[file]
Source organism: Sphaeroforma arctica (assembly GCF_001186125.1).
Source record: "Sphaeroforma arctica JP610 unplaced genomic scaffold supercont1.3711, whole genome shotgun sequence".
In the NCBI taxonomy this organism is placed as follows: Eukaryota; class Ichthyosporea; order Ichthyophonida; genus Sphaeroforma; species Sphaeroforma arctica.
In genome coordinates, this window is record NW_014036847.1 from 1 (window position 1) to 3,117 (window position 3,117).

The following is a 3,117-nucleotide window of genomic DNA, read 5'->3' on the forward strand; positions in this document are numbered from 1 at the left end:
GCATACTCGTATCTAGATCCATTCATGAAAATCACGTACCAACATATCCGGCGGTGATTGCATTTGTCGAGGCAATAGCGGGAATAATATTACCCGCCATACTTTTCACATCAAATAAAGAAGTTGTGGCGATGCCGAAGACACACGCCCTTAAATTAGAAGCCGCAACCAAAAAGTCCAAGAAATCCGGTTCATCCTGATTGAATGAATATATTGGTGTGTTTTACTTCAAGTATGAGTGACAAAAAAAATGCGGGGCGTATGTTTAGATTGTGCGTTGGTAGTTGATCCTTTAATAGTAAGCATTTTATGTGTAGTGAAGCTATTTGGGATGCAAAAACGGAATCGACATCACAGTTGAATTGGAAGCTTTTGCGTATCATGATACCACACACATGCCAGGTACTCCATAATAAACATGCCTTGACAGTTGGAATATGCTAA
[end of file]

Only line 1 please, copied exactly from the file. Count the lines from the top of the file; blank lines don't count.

Source organism: Sphaeroforma arctica (assembly GCF_001186125.1).